A pinboard by
Kathleen Makielski

PhD student, University of Wisconsin-Madison


Interactions between two human tumor viruses, HPV and EBV, in the oral epithelium

Epstein-Barr virus (EBV) and human papillomaviruses (HPVs) are two important human tumor viruses that cause 7% of all human cancers including a shared ability to cause head and neck cancers. Both viruses infect and replicate in upper aerodigestive tract epithelia from which these cancers arise. Some studies have detected co-infection in both oropharyngeal and nasopharyngeal cancers raising the possibility that these viruses could potentially affect each other’s life cycles and/or oncogenic potential. We established an in vitro model system using organotypic raft cultures to study the life cycles of EBV and HPV and to test the effects of EBV and HPV on each other in stratified squamous oral epithelial cells. We found that oral epithelial cells infected or transfected with EBV or HPV support the life cycles of these two viruses with clear parallels in that the production of progeny HPV and EBV is tied to the differentiation of the infected epithelial host cells. Interestingly we found that, in cells harboring both viruses, HPV dramatically augmented the EBV life cycle. Specifically, HPV led to EBV being more stably retained in epithelial cells that were grown under conditions that limit their differentiation, and, under conditions that stimulate cell differentiation, HPV enhanced the expression of an EBV protein, Z, that triggers EBV lytic reactivation, increased the level of synthesis of EBV genomic DNA, and dramatically increased yields of EBV progeny virus. We further discovered that HPV’s ability to promote EBV lytic reactivation is driven by the HPV oncoprotein E7, and correlates with E7’s ability to inactivate, pRb, a well-known tumor suppressor that controls key steps in the cell cycle. Studying the effects of HPV on EBV thus has illuminated mechanisms underlying EBV lytic reactivation and demonstrated potential consequences of co-infection on viral spread and head and neck carcinogenesis.


Efficient replication of Epstein-Barr virus in stratified epithelium in vitro.

Abstract: Epstein-Barr virus is a ubiquitous human herpesvirus associated with epithelial and lymphoid tumors. EBV is transmitted between human hosts in saliva and must cross the oral mucosal epithelium before infecting B lymphocytes, where it establishes a life-long infection. The latter process is well understood because it can be studied in vitro, but our knowledge of infection of epithelial cells has been limited by the inability to infect epithelial cells readily in vitro or to generate cell lines from EBV-infected epithelial tumors. Because epithelium exists as a stratified tissue in vivo, organotypic cultures may serve as a better model of EBV in epithelium than monolayer cultures. Here, we demonstrate that EBV is able to infect organotypic cultures of epithelial cells to establish a predominantly productive infection in the suprabasal layers of stratified epithelium, similar to that seen with Kaposi's-associated herpesvirus. These cells did express latency-associated proteins in addition to productive-cycle proteins, but a population of cells that exclusively expressed latency-associated viral proteins could not be detected; however, an inability to infect the basal layer would be unlike other herpesviruses examined in organotypic cultures. Furthermore, infection did not induce cellular proliferation, as it does in B cells, but instead resulted in cytopathic effects more commonly associated with productive viral replication. These data suggest that infection of epithelial cells is an integral part of viral spread, which typically does not result in the immortalization or enhanced growth of infected epithelial cells but rather in efficient production of virus.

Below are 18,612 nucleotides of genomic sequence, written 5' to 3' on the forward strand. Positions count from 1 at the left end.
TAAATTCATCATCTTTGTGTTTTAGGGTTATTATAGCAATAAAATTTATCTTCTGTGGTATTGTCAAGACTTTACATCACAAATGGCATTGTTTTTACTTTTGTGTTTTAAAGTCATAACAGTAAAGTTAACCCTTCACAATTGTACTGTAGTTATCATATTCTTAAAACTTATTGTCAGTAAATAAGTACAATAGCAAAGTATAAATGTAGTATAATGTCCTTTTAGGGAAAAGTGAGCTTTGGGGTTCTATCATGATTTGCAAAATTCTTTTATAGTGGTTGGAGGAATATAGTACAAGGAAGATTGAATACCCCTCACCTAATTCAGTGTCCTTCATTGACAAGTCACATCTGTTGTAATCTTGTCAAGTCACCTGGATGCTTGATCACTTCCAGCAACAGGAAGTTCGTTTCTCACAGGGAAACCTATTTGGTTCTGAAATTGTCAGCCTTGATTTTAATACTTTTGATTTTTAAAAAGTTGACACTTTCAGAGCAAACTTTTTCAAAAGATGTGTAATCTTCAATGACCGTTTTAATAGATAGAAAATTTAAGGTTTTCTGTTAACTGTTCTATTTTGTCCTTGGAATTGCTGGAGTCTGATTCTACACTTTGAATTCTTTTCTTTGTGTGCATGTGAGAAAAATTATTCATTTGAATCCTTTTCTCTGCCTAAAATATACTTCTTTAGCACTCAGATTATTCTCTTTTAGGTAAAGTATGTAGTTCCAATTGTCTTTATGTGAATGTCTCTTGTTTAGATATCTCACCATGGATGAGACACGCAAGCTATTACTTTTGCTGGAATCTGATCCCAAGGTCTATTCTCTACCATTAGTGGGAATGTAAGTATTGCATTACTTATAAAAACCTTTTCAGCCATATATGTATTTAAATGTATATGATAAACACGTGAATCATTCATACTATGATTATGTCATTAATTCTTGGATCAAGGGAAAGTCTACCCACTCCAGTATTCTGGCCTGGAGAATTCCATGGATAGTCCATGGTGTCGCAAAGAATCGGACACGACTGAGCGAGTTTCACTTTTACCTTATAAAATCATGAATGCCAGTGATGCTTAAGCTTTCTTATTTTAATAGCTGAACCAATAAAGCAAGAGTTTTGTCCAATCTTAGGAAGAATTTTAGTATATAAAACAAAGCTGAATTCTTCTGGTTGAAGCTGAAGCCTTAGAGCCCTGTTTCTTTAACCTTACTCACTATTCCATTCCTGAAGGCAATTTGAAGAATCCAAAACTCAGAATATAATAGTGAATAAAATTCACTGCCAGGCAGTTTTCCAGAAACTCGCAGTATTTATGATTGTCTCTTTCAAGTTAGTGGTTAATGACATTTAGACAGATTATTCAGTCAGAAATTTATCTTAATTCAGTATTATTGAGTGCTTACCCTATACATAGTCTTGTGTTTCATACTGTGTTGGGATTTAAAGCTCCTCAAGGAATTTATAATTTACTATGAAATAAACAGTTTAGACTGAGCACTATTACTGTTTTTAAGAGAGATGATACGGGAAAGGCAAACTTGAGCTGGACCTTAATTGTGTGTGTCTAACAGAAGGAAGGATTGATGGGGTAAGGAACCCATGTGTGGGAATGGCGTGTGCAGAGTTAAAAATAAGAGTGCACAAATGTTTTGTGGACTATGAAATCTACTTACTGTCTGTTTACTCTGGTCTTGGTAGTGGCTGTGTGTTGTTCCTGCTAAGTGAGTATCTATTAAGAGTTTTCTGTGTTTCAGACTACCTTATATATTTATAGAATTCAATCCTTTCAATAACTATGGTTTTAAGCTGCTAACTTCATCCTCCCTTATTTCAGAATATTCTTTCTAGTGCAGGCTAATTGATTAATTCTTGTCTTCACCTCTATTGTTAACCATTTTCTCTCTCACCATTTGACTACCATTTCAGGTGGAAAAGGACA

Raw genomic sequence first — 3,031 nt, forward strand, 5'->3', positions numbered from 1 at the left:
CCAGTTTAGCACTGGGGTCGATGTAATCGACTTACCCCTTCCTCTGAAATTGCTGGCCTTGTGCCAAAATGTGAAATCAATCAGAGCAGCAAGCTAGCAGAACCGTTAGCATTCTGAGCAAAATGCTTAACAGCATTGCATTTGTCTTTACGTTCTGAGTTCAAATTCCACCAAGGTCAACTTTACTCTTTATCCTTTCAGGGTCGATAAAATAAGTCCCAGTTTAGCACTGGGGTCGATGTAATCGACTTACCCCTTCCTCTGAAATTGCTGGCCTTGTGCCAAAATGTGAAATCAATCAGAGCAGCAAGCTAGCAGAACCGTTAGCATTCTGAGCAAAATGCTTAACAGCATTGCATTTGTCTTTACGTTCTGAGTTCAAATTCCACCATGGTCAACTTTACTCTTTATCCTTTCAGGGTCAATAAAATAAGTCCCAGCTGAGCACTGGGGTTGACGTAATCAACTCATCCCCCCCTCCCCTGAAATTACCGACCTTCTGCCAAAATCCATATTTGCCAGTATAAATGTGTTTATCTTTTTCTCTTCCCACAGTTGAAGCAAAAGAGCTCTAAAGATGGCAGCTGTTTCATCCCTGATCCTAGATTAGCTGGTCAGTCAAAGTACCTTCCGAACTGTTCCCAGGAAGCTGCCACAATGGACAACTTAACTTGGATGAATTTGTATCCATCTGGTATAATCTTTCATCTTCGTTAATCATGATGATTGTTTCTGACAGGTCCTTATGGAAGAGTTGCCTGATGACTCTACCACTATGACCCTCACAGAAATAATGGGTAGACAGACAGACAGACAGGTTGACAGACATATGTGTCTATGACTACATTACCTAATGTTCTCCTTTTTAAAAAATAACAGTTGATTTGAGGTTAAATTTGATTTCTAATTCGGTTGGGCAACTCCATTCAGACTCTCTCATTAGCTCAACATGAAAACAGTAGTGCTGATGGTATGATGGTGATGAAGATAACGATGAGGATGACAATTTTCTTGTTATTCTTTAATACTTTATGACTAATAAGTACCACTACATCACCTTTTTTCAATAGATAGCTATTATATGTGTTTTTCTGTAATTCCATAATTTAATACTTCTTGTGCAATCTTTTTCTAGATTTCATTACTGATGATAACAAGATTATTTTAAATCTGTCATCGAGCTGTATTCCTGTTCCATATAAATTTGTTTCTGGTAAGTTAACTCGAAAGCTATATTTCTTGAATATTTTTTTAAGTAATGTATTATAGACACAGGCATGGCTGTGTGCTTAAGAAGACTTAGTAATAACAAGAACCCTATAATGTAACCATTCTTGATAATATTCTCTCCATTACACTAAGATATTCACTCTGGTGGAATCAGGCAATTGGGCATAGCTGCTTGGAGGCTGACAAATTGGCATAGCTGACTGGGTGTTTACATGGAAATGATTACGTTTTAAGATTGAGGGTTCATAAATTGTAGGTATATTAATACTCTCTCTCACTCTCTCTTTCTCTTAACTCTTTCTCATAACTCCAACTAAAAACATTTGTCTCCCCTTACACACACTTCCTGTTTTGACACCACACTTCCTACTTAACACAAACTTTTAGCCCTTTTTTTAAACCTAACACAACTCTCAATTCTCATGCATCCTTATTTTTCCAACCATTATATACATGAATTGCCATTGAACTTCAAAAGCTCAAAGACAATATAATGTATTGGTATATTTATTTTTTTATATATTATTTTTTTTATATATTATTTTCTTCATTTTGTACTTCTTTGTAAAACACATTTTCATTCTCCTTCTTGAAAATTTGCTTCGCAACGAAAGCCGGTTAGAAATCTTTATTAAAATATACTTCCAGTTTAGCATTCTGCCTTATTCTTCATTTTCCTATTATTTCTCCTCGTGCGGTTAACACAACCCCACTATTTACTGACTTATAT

Pub.: 15 Oct '14, Pinned: 29 Jun '17

Differentiation-Dependent KLF4 Expression Promotes Lytic Epstein-Barr Virus Infection in Epithelial Cells.

Abstract: Epstein-Barr virus (EBV) is a human herpesvirus associated with B-cell and epithelial cell malignancies. EBV lytically infects normal differentiated oral epithelial cells, where it causes a tongue lesion known as oral hairy leukoplakia (OHL) in immunosuppressed patients. However, the cellular mechanism(s) that enable EBV to establish exclusively lytic infection in normal differentiated oral epithelial cells are not currently understood. Here we show that a cellular transcription factor known to promote epithelial cell differentiation, KLF4, induces differentiation-dependent lytic EBV infection by binding to and activating the two EBV immediate-early gene (BZLF1 and BRLF1) promoters. We demonstrate that latently EBV-infected, telomerase-immortalized normal oral keratinocyte (NOKs) cells undergo lytic viral reactivation confined to the more differentiated cell layers in organotypic raft culture. Furthermore, we show that endogenous KLF4 expression is required for efficient lytic viral reactivation in response to phorbol ester and sodium butyrate treatment in several different EBV-infected epithelial cell lines, and that the combination of KLF4 and another differentiation-dependent cellular transcription factor, BLIMP1, is highly synergistic for inducing lytic EBV infection. We confirm that both KLF4 and BLIMP1 are expressed in differentiated, but not undifferentiated, epithelial cells in normal tongue tissue, and show that KLF4 and BLIMP1 are both expressed in a patient-derived OHL lesion. In contrast, KLF4 protein is not detectably expressed in B cells, where EBV normally enters latent infection, although KLF4 over-expression is sufficient to induce lytic EBV reactivation in Burkitt lymphoma cells. Thus, KLF4, together with BLIMP1, plays a critical role in mediating lytic EBV reactivation in epithelial cells.

Pub.: 03 Oct '15, Pinned: 29 Jun '17